– The climate summit in Glasgow, Scotland, the most important since 2015, may go down in history as a milestone or as another exercise in frustration, depending on whether or not it resolves the thorny pending issues standing in the way of curbing global warming.
If successful, it could be placed on a par with the 2010 Cancun meeting, which rescued the negotiations after the previous year’s failure in Copenhagen, and Paris, where an agreement was reached in 2015 which defined voluntary emission reductions and a limit to global warming.
But if the summit fails, it will be compared to Copenhagen (COP15), the 2009 conference, and Madrid (COP25), the 2019 summit, whose progress was considered more than insufficient by environmental organisations and academics.
Former Mexican climate negotiator Roberto Dondisch said it is difficult to predict success or failure at the 26th Conference of the Parties (COP26) of the United Nations Framework Convention on Climate Change (UNFCCC), which will take place in Glasgow in the northern UK Oct. 31 to Nov. 12.
“This time we are not seeking an agreement, but trying to work out unresolved issues. The same thing happened in Paris, but a space was created to solve it. The reports are not very promising in terms of where we are at and what we must do. The conditions are very complicated; the will is there, but not the results,” Dondisch, a distinguished fellow at the Washington, DC-based non-governmental Stimson Center, told IPS.
Climate governance has come a long way since the first COP.
In 1992, the United Nations Conference on Environment and Development, held in Rio de Janeiro on the 20th anniversary of the first U.N. Conference on the Human Environment in Stockholm in 1972, brought together political leaders, scientists, representatives of international organisations and civil society to address the impact of human activities on the environment.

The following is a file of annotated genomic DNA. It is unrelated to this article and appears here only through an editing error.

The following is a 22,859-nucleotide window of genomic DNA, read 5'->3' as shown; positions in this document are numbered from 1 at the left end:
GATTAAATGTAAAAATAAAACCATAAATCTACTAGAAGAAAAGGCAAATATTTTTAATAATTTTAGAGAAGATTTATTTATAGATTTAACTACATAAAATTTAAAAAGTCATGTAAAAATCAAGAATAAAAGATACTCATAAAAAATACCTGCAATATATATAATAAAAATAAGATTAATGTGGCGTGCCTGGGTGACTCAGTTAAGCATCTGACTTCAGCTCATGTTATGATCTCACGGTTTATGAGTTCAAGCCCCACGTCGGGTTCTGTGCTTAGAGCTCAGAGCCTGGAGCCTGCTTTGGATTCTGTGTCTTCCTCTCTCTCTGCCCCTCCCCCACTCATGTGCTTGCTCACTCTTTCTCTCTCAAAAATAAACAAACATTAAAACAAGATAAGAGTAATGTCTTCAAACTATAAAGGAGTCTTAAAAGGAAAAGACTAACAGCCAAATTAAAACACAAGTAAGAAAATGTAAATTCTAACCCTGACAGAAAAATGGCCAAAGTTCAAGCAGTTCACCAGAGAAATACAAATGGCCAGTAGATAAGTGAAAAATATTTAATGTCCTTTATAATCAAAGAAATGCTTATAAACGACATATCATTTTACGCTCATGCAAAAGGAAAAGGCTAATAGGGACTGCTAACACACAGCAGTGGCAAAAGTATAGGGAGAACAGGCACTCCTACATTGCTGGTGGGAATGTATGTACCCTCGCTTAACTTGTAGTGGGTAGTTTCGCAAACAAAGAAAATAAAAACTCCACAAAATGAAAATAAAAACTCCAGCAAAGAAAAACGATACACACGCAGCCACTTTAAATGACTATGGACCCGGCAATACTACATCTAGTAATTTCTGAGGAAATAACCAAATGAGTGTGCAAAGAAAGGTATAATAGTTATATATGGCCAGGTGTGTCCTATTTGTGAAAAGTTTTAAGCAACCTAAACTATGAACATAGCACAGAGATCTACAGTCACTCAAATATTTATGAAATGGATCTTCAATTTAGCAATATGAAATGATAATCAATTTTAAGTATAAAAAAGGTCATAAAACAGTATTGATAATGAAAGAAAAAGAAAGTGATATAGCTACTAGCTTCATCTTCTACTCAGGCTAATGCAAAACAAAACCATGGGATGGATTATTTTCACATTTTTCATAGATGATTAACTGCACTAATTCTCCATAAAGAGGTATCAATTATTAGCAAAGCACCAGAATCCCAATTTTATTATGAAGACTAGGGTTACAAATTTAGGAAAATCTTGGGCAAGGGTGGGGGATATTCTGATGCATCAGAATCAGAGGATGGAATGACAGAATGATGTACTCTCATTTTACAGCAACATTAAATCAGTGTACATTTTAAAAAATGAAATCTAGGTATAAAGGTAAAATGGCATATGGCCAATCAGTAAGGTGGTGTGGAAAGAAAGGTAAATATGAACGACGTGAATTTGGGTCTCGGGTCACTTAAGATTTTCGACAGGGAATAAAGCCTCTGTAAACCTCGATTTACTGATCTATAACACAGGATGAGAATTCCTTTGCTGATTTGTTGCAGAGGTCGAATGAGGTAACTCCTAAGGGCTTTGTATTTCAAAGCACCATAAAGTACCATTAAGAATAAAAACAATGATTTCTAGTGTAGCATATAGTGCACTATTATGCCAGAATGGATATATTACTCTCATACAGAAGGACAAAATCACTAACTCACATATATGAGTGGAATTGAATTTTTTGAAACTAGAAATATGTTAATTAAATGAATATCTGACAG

One of the results of the so-called Earth Summit was the creation of the UNFCCC, at a time when there was already evidence of global warming caused by human activity.
In fact, as early as 1990, the Intergovernmental Panel on Climate Change (IPCC), created by the U.N. General Assembly in 1988 and composed of scientists from all over the world entrusted with the responsibility of assessing the existing scientific knowledge related to climate phenomena, released its first report.
Report after report, the IPCC has become a key part of the global climate framework for understanding and addressing the crisis of rising temperatures and their impacts.
Seven years later, in 1997, the member states of the UNFCCC negotiated the Kyoto Protocol (KP), signed in that Japanese city during COP3, which established mandatory emission reduction targets for 36 industrialised countries and the European Union as a bloc, listed in Annex II of the agreement.
In Kyoto, the nations of the developing South were exempted from this obligation in Annex I of the pact.
After the first compliance period (2008-2012), the parties agreed on another period for 2013-2020, which in practice never entered into force, until the protocol was replaced by the Paris Agreement.
The KP, which came into effect in 2005 – without the participation of key countries such as the United States and Russia – also has its own Conference of the Parties serving as the meeting of the Parties to the Kyoto Protocol (CMP), which oversees its implementation and takes decisions to promote its effective implementation.